Charles Lewis, in prison 42 years for a crime he did not commit, stands proudly Oct.17 to hear that he is now a free man, as Judge Qiana Lillard reads her decision on his juvenile lifer case. With the 37-60 year sentence, and his prison good time, he was released the following day. With him are (l to r) defense investigator Michael Lynch, mitigation expert Jessica Carrier, defense attorney Sanford Schulman.


Courageous decision by Judge Lillard in face of pros. request for 50-100 yrs.

Joyous mother Rosie Lewis: “God shined his light!”

Polygraph expert J. P. Carey (former criminal investigator) says conflicting police reports led him to believe Lewis likely innocent, though not yet exonerated

“When I was sentenced in that court at 17, I vowed to learn the law to win my freedom;” — Lewis, who helped many others as jail-house lawyer

Now meeting with  friends to make plans to resume musical career; as expert musician he organized, played in prison bands across Michigan

By Diane Bukowski

October 20, 2017

Atty. Kenneth Cockrel, Sr.

Judge Joseph Maher

DETROIT–In November, 1977, skilled young Black musician, student, and family caretaker Charles Lewis, 17, stood before Recorders Court Judge Joseph Maher, who the late attorney Kenneth Cockrel Sr. termed a virulent racist, to hear that he would spend the rest of his life in prison for a crime he and eyewitnesses swore he did not commit.

On October 17, 2019, 42 years later, he and his legal team led by defense attorney Sanford Schulman stood before Wayne County Circuit Court Judge Qiana Lillard. She told Lewis he is now a free man, resentenced to 37-60 years, under U.S. Supreme Court rulings banning mandatory juvenile life without parole. His good time credits, restored to Michigan juvenile lifers as a result of a lawsuit filed by the Michigan ACLU, led to his immediate release from the Macomb Correctional Facility the following day, no strings attached.

Above: Judge Lillard announces 37-60 year resentencing after thoroughly reading file documents; cites inhuman treatment of Lewis in prison, other discrepancies; role Miller v. Alabama factors played in childhood

It was a courageous ruling by Judge Lillard, in particular because Lewis was convicted of killing off-duty police officer Gerald Sypitkowski (despite testimony by the officer’s partner and eyewitnesses who identified a different perpetrator). Judge Lillard paged through reams of documentation as she gave her ruling. It included a prison disciplinary record cited by the prosecution, which defense witness Michael Stapleton, an MDOC expert, said was typical of youth thrown into a hostile environment. Stapleton said Lewis is no threat to society. She condemned in particular a 1989 incident where officials put Lewis in the hole because he refused to kneel and spread his cheeks for no reason.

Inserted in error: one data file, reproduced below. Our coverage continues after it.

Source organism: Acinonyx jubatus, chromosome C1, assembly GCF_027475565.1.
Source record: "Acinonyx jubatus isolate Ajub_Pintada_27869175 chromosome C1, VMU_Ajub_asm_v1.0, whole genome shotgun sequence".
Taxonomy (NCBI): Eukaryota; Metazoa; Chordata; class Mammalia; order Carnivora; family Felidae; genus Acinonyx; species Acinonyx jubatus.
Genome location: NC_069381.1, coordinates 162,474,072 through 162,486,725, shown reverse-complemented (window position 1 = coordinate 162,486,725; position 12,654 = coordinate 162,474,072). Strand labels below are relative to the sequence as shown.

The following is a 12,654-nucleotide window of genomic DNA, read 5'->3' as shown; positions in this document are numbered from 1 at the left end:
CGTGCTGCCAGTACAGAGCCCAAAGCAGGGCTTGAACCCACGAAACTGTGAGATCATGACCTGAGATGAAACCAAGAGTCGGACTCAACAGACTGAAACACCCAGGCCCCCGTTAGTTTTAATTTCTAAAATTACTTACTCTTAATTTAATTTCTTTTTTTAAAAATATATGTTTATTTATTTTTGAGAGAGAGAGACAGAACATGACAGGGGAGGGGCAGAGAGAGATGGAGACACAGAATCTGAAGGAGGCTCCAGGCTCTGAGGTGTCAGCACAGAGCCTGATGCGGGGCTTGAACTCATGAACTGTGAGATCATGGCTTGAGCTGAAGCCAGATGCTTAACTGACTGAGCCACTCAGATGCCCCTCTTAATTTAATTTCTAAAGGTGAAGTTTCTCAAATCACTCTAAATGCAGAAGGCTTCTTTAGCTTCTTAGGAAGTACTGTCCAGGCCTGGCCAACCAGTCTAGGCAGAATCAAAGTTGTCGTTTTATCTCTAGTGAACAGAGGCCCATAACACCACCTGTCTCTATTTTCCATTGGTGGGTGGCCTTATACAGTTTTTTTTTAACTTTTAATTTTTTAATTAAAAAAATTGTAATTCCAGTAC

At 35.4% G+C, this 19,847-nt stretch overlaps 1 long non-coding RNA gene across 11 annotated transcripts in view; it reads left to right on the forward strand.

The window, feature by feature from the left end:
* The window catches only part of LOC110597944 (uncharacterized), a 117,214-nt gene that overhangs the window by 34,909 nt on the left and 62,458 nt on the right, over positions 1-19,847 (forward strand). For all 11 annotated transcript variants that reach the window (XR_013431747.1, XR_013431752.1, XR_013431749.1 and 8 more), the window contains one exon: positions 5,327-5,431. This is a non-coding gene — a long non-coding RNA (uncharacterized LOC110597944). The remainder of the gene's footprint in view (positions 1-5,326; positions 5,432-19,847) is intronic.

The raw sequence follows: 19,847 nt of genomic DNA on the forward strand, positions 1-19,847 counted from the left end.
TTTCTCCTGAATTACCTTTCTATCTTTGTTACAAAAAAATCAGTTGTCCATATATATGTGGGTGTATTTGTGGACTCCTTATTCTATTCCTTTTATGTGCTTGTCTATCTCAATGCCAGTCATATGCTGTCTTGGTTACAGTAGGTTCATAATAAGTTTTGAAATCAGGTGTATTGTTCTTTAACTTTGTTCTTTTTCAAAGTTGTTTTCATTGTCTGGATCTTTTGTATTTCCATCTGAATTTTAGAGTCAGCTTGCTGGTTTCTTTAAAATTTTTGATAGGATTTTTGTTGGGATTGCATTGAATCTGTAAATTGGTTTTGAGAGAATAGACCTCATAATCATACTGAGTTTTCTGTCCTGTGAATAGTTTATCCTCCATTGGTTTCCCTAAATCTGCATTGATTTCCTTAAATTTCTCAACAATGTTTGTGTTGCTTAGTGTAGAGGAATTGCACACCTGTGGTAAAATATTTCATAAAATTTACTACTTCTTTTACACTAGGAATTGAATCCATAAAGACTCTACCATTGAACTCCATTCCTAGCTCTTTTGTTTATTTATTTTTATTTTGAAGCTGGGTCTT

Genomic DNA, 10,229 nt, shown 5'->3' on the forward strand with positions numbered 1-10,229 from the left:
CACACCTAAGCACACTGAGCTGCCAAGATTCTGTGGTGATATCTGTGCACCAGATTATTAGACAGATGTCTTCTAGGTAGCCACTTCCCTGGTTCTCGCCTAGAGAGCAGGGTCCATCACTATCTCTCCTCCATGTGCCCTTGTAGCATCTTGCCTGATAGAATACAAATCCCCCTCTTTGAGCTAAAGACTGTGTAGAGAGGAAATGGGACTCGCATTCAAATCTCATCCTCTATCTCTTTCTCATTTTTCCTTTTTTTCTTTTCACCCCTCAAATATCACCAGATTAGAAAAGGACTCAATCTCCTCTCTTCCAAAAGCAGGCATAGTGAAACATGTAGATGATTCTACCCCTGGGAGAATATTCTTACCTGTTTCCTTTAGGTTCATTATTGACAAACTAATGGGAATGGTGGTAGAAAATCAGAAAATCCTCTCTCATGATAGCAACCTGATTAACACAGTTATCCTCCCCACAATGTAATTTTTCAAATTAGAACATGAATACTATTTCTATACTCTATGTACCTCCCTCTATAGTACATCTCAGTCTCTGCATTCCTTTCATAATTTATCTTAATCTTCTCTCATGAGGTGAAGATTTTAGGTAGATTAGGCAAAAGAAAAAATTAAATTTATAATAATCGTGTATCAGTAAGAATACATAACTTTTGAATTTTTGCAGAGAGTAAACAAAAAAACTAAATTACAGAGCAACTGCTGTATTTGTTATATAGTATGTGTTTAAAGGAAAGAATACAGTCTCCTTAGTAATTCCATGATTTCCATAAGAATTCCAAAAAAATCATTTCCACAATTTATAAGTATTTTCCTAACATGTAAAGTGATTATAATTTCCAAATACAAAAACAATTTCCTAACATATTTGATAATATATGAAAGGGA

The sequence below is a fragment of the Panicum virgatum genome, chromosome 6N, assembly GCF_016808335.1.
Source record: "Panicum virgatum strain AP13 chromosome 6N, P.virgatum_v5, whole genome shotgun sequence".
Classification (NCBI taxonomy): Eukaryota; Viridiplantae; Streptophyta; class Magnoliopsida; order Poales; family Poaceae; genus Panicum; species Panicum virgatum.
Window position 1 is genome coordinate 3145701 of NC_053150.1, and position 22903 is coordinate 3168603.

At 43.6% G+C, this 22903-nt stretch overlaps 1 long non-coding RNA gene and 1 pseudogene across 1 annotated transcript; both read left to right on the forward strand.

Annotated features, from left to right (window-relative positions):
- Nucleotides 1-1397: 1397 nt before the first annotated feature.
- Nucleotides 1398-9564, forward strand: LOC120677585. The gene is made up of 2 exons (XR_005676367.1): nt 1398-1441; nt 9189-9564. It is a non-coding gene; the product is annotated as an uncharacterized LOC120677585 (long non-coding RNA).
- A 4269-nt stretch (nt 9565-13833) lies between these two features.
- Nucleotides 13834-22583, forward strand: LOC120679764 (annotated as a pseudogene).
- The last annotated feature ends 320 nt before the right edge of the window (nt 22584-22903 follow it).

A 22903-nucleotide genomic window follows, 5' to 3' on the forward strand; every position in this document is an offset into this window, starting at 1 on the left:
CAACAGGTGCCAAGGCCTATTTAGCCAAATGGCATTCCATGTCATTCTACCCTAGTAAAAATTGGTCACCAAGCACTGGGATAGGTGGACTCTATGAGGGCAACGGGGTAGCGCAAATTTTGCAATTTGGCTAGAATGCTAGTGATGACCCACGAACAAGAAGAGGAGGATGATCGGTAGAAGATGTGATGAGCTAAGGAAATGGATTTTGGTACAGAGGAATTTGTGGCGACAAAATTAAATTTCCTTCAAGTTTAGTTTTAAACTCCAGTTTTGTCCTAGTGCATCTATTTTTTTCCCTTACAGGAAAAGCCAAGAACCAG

She also noted defense investigator Michael Lynch’s work, derived from 1970’s newspaper articles describing attacks on Black students whose families, like that of Lewis, had just moved into a mainly-white enclave on the city’s northeast aide.  Lynch located many of Lewis former neighbors, including Michael ‘Mo’ Hollis, a childhood friend who went on to a prominent musical career and is now assisting Lewis to resume his own.

 Oralandar Brand-Williams

ABOVE: Channel 4’s Koco McAboy interviewed Lewis and his attorney Sanford Schulman the morning of his release. Both Channel 4 and Detroit News reporter Oralandar Brand-Williams have faithfully covered Lewis’ 4 year struggle, as shown in Channel 4’s multiple videos from hearings through those years.  See Brand-Williams article linked  below story.

Lynch also unearthed the true origins of the neighborhood youth group police and media claimed Lewis belonged to, the “Kilbourne Killers,” a/k/a the “K.K. Capones.” One neighbor termed it a self-defense “anti-racist alliance” and others said it was NOT a gang. Lewis’ stepfather Herbert Lewis said that his family thought they were moving into a better neighborhood, but it turned out they had moved into a “powder keg.”

Polygraph examiner/ investigator J.Paul Carey:
Lewis’ exams inconclusive due to heart condition, length of incarceration; but inconsistent DPD records show Lewis likely innocent.

Defense attorney Schulman’s team also included mitigation expert Jessica Carrier, forensic polygraph examiner/former police investigator J.P. Carey, and psychiatrists Dr. Colin King and Dr. Daniel Keating. Atty. Schulman compiled the research into a stunning 81 page sentencing memorandum at 

The MDOC evidently has not changed much since the 1989 incident where Lewis was sent to the hole for refusing to kneel and spread. 

“They put me in the hole when I got back to Macomb Correctional Facility,” Lewis told VOD, despite the fact he was a free man at that point. He spent the night in a basement cell with a mattress and a blanket waiting to be processed out. His sister picked him up early the next morning and took him home.

“Tomorrow I plan to be on a G-5 Lear Jet on my way to Paris,” Lewis added with a chuckle, joking but seriously referring to his plans to resume his musical career,

Lewis’ mother Rosie Lewis, who has fought for her son’s freedom ever since he was jailed, told VOD, “I’m feeling like God has shined on me, he’s just got the spotlight on me. It’s real, my son is alive, he’s well and he’s free. God made him, he didn’t make him to put his hand to no bullets to kill anybody. Lamont is humble, he is thankful.”

Rosie Lewis (center), mother of Charles Lewis and his supporters after Oct. 13, 2017 hearing.

Lewis’ family always called him by his middle name “Lamont,” which was his first name on his original birth certificate as Lamont Hilyard. He was later adopted by his stepfather Herbert Lewis.

Mrs. Lewis reported that her son spent the weekend with his two young grand-nieces, giving them one of his guitars and teaching them how to play it.

“They just love their uncle,” Mrs. Lewis rejoiced. She said he also spent time with his nephew “T.J.,” (Terrence Lewis) who helped Mrs. Lewis move to her daughter’s out-of-state home, where she is now living due to her medical needs. The Facebook video below was posted by T.J, showing Rosie and Herbert Lewis with Charles Lamont (right), sister Stephanie (left of Lamont), and baby Wendy Lewis. 

During his decades of incarceration, Lewis, the oldest of five siblings who cared for them while his parents worked, always remembered their birthdays and those of his nieces and nephews, making sure to call each on their day. He also provided advice and guidance to them all.

Posted by Terrence Lewis on Friday, October 18, 2019